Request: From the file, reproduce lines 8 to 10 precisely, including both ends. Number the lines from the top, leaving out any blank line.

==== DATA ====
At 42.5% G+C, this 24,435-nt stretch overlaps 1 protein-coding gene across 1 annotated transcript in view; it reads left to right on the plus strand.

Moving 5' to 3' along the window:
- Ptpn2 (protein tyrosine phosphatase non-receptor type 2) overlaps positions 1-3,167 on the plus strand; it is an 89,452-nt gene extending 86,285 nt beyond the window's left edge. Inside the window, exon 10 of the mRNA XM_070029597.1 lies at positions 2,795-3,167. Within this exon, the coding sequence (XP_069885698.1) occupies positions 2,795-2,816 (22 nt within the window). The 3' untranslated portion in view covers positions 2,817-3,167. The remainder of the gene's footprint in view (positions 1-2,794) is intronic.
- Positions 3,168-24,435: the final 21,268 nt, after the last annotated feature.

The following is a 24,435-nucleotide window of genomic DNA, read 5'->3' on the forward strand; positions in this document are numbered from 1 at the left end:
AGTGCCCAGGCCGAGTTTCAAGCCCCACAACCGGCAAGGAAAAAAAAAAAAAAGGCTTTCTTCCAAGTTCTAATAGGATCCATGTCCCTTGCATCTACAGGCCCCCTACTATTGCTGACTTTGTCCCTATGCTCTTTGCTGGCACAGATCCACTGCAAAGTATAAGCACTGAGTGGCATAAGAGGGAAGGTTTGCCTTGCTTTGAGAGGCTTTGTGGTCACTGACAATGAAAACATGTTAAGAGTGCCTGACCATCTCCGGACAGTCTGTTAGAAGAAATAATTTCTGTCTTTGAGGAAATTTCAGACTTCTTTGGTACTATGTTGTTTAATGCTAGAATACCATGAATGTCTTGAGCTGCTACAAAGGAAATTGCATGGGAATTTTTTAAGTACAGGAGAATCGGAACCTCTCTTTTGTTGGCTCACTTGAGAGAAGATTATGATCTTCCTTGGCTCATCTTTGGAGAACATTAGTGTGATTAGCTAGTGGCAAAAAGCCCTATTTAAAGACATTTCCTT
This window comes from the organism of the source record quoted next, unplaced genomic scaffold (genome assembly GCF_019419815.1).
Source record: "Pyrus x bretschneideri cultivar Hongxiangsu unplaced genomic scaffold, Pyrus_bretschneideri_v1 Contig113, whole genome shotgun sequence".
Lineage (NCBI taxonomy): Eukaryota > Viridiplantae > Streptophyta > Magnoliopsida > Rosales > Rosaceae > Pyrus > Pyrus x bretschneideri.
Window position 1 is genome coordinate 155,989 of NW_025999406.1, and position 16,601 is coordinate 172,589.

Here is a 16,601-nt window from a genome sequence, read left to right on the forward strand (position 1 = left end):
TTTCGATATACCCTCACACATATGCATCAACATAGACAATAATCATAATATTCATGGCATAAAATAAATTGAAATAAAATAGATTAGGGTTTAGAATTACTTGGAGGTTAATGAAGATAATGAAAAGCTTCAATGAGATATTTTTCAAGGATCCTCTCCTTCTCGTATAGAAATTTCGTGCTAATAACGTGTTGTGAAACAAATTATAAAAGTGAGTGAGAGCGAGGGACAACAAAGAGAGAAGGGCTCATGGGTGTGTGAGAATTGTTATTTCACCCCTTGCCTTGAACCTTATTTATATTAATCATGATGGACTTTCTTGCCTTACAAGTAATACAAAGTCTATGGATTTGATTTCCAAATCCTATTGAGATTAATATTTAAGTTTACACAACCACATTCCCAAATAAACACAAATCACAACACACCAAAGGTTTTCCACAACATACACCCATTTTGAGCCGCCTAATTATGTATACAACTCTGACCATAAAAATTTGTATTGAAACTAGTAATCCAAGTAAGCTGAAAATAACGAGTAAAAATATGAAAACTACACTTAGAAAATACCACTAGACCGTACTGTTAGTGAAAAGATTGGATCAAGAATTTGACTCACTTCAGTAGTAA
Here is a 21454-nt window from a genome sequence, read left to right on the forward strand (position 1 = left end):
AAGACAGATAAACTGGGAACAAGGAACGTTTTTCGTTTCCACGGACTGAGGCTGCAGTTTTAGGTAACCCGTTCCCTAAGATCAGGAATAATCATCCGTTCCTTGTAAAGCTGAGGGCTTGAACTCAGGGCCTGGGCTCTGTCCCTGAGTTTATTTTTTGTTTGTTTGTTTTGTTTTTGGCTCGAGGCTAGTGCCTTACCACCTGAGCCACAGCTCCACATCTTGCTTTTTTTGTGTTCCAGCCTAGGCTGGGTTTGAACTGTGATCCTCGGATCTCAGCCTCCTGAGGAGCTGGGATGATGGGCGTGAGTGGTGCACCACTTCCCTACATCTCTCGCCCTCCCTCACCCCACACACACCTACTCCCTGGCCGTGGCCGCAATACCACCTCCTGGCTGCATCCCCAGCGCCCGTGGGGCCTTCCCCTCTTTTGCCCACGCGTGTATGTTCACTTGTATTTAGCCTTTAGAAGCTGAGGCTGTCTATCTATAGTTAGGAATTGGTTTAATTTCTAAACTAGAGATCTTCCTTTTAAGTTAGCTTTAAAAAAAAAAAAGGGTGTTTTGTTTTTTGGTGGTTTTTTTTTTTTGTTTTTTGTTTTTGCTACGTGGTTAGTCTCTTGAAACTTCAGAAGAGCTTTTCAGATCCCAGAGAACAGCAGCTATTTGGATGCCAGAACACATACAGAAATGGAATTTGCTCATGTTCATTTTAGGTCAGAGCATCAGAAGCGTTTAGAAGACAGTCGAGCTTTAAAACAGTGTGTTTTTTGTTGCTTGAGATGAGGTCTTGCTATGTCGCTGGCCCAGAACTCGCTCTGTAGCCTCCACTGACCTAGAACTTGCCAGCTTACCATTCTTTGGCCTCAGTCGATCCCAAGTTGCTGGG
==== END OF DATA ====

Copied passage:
Source record: "Pyrus x bretschneideri cultivar Hongxiangsu unplaced genomic scaffold, Pyrus_bretschneideri_v1 Contig113, whole genome shotgun sequence".
Lineage (NCBI taxonomy): Eukaryota > Viridiplantae > Streptophyta > Magnoliopsida > Rosales > Rosaceae > Pyrus > Pyrus x bretschneideri.
Window position 1 is genome coordinate 155,989 of NW_025999406.1, and position 16,601 is coordinate 172,589.